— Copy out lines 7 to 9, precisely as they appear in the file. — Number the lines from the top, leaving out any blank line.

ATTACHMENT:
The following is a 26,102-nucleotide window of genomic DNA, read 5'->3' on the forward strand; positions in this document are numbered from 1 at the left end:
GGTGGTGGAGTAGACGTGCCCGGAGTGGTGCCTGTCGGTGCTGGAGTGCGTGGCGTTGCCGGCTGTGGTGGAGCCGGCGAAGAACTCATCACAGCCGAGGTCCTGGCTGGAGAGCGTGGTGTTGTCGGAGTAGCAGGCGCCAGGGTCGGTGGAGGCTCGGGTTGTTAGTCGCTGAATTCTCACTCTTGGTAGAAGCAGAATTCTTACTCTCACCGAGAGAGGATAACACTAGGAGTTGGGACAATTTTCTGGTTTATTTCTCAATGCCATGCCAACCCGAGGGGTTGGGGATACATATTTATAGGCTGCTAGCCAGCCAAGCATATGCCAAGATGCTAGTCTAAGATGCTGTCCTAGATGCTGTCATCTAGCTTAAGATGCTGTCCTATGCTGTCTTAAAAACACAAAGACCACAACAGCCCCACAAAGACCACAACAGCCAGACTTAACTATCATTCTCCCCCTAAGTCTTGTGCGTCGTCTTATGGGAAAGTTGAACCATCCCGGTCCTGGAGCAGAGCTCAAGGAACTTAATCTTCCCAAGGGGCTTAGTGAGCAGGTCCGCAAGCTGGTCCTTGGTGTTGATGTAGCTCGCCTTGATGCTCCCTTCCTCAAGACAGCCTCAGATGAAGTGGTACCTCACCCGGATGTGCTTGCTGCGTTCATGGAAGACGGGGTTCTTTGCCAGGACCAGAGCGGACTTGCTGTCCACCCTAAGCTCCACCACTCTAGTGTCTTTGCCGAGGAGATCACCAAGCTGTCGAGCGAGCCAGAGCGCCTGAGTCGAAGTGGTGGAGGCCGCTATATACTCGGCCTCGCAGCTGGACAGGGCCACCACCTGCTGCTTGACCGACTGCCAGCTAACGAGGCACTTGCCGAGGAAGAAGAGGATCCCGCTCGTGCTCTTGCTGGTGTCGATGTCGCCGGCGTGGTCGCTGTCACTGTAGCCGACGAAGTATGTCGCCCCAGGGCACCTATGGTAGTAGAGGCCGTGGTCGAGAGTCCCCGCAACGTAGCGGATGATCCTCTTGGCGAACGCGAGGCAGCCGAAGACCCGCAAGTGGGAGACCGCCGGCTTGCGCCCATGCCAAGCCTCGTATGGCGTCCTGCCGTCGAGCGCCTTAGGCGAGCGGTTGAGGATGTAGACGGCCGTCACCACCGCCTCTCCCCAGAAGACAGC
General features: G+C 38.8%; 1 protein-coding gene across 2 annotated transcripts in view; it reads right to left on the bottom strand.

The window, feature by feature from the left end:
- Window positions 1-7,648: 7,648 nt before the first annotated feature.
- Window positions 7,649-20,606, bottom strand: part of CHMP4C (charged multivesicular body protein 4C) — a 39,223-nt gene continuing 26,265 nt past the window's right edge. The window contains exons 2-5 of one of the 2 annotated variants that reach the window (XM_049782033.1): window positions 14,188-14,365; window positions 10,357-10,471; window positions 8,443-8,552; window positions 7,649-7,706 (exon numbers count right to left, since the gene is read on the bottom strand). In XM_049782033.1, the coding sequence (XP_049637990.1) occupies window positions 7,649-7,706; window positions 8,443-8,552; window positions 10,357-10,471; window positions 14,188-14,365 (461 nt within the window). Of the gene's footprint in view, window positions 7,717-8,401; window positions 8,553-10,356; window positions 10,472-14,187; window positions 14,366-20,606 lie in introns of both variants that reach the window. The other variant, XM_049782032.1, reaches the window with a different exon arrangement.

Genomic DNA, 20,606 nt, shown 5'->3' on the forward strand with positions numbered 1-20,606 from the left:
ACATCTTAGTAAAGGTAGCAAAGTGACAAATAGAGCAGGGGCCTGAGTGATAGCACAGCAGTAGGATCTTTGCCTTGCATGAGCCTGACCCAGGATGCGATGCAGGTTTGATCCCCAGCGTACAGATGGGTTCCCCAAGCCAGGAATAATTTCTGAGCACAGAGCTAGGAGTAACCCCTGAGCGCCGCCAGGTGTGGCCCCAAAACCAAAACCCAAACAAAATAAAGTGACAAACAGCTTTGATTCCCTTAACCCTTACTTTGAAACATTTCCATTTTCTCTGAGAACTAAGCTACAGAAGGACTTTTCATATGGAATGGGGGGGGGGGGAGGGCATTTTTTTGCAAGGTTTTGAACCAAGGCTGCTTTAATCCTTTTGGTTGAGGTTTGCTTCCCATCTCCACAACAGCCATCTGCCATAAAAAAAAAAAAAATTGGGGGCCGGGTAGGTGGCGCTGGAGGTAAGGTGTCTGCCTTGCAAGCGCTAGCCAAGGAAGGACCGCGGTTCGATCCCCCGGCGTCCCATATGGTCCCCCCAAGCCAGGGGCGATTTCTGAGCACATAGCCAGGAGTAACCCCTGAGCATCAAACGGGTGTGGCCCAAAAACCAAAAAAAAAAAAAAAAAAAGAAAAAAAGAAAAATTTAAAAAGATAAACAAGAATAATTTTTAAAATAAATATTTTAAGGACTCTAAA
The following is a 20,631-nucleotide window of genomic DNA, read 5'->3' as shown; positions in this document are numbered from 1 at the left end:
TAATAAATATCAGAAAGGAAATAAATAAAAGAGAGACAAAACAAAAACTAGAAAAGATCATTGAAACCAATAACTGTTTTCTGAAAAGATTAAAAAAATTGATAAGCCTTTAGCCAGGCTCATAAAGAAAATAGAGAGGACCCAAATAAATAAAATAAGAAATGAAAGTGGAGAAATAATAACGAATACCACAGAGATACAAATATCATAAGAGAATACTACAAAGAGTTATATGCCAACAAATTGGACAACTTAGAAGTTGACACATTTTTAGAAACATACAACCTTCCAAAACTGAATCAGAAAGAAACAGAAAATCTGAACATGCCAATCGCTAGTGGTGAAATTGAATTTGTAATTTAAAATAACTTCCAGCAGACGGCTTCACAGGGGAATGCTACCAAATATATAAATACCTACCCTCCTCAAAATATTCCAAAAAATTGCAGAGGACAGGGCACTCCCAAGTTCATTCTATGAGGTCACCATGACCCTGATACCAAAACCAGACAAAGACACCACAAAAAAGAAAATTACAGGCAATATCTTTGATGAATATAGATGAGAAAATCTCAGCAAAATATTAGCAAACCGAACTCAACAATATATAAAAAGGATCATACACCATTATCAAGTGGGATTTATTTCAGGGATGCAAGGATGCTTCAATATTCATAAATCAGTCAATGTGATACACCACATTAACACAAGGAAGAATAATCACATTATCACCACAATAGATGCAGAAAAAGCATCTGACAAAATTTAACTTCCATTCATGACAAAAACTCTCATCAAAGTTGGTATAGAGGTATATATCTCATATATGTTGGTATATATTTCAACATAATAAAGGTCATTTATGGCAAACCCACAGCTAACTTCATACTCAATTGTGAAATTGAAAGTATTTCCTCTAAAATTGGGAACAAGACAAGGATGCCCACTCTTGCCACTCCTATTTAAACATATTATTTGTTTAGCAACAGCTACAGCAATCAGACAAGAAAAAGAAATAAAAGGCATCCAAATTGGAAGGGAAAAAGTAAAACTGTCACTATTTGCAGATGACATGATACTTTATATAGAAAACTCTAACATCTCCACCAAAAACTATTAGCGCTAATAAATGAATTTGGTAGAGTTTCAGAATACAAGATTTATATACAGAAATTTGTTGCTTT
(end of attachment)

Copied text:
Genomic DNA, 20,606 nt, shown 5'->3' on the forward strand with positions numbered 1-20,606 from the left:
ACATCTTAGTAAAGGTAGCAAAGTGACAAATAGAGCAGGGGCCTGAGTGATAGCACAGCAGTAGGATCTTTGCCTTGCATGAGCCTGACCCAGGATGCGATGCAGGTTTGATCCCCAGCGTACAGATGGGTTCCCCAAGCCAGGAATAATTTCTGAGCACAGAGCTAGGAGTAACCCCTGAGCGCCGCCAGGTGTGGCCCCAAAACCAAAACCCAAACAAAATAAAGTGACAAACAGCTTTGATTCCCTTAACCCTTACTTTGAAACATTTCCATTTTCTCTGAGAACTAAGCTACAGAAGGACTTTTCATATGGAATGGGGGGGGGGGGAGGGCATTTTTTTGCAAGGTTTTGAACCAAGGCTGCTTTAATCCTTTTGGTTGAGGTTTGCTTCCCATCTCCACAACAGCCATCTGCCATAAAAAAAAAAAAAATTGGGGGCCGGGTAGGTGGCGCTGGAGGTAAGGTGTCTGCCTTGCAAGCGCTAGCCAAGGAAGGACCGCGGTTCGATCCCCCGGCGTCCCATATGGTCCCCCCAAGCCAGGGGCGATTTCTGAGCACATAGCCAGGAGTAACCCCTGAGCATCAAACGGGTGTGGCCCAAAAACCAAAAAAAAAAAAAAAAAAAGAAAAAAAGAAAAATTTAAAAAGATAAACAAGAATAATTTTTAAAATAAATATTTTAAGGACTCTAAA
The following is a 20,631-nucleotide window of genomic DNA, read 5'->3' as shown; positions in this document are numbered from 1 at the left end: